Tom Friedman @ Luhring Augustine, Jeffrey Gibson @ Participant, more

Given my underwhelming art show attendance record in NYC, I took a quick jaunt through galleries in Chelsea today, followed by a pilgrimage to the East side for an LES space. I’ve linked to gallery photos when available, to spare you and the artists from my low-res snapshots.

Doug Wheeler at David Zwirner 

This light-and-space artists’ major installation is this month’s must-see show, but I couldn’t see it.

Last weekend, I tried to get in line one hour before closing time, but was told to come back another day.

Today, the wait time was estimated to be about 90 minutes, with a growing line outside, and a longer line inside. Unlike Disneyland, there weren’t signs estimating the wait time; I came by this information covertly, and I promptly gave up.

The gallery ought consider extending the show as well as opening hours.

Photos on
Read Randy Kennedy’s review on NYTimes.

Terry Winters (borrowing from Mihaly Csikszentmihalyi) at Matthew Marks

Big abstract paintings in the big space, small transparency-and-Xerox collages in the smaller storefront. The collages were fun and psychedelic with rainbow-colored data visualizations.

What made me stop was recognizing a chart borrowed from  psychologist Mihaly Csikszentmihalyi, whose research on flow and creativity has inspired many of my Positive Signs drawings. Winters appropriated a X-Y graph on how challenges and skill can lead to apathy or flow. He overlaid it on a paint chip page. Worked for me.

Photo at

Klaus Weber at Andrew Kreps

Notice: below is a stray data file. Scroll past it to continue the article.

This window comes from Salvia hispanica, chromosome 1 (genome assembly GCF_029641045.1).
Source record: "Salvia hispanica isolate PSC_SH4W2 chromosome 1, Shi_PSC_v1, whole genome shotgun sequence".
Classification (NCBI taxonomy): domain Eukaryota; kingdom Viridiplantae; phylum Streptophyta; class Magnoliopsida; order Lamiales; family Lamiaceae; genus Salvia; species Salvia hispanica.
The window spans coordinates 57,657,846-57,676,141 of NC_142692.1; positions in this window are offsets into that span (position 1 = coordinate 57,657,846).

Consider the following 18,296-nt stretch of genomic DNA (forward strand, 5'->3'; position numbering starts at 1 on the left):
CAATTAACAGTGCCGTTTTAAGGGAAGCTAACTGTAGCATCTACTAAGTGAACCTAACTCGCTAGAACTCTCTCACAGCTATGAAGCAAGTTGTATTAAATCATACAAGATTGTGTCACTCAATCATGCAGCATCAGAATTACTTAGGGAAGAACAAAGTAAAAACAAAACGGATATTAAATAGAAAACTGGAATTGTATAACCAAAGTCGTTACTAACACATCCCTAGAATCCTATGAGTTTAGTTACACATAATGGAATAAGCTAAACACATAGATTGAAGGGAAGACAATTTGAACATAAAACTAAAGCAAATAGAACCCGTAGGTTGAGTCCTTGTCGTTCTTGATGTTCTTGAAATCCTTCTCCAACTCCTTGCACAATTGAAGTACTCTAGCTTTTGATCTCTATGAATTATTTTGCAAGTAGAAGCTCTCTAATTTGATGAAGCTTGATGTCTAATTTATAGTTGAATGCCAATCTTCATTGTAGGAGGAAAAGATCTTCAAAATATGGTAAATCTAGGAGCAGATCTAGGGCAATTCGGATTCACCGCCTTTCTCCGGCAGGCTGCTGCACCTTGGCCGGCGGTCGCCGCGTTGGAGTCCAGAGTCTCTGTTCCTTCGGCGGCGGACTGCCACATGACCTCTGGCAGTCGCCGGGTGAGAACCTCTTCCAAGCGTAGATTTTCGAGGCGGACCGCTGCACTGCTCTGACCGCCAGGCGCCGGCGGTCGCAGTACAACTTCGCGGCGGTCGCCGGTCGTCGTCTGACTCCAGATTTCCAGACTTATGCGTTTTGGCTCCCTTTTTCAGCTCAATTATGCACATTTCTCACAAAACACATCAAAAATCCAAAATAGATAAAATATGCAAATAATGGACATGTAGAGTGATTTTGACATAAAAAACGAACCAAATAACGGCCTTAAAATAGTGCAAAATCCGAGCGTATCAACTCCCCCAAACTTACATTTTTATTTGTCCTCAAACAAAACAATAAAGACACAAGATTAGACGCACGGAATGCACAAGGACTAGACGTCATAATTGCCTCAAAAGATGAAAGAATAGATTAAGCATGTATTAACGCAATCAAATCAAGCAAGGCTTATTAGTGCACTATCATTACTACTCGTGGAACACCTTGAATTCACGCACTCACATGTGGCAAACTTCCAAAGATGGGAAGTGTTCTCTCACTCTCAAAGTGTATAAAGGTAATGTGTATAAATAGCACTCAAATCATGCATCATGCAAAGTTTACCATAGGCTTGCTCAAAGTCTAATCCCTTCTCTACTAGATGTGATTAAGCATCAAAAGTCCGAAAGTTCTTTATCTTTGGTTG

Sun Press looked cool, and would have been really cool if the sculptural contraption was working. Sunlight streamed in the windows and hit a mirror attached to hydraulic pistons on a wooden base. Several yards down a hall, another mirror (actually silver mylar pulled taut on a frame) was meant to catch the reflected light and re-direct it onto glass-plate-mounted transparencies, which would have acted as masks for incredibly slow, one-at-a-time, sun-bleached reproductions. Architecture and astronomy conspired against Weber, however, throwing the solar rays inertly on a wall.

The rest of the show was very good, however. A wall of death masks had two subtle surprises—humorously, a cartoonish character, and unnervingly, an empty spot with lone, expectant nail. I also liked some large, black-on-black screenprints made with honey, more for the food materials, á la Ed Ruscha. In an anatomical model, real produce filled in for organs, updating Giuseppe Arcimboldo’s veggie portraits, plus real-time decay. The brain, so inscrutable, is a cauliflower. As in my fridge, the cucumber, which stands in for the esophagus, mutinies first, shrinking as if in anaphylactic shock.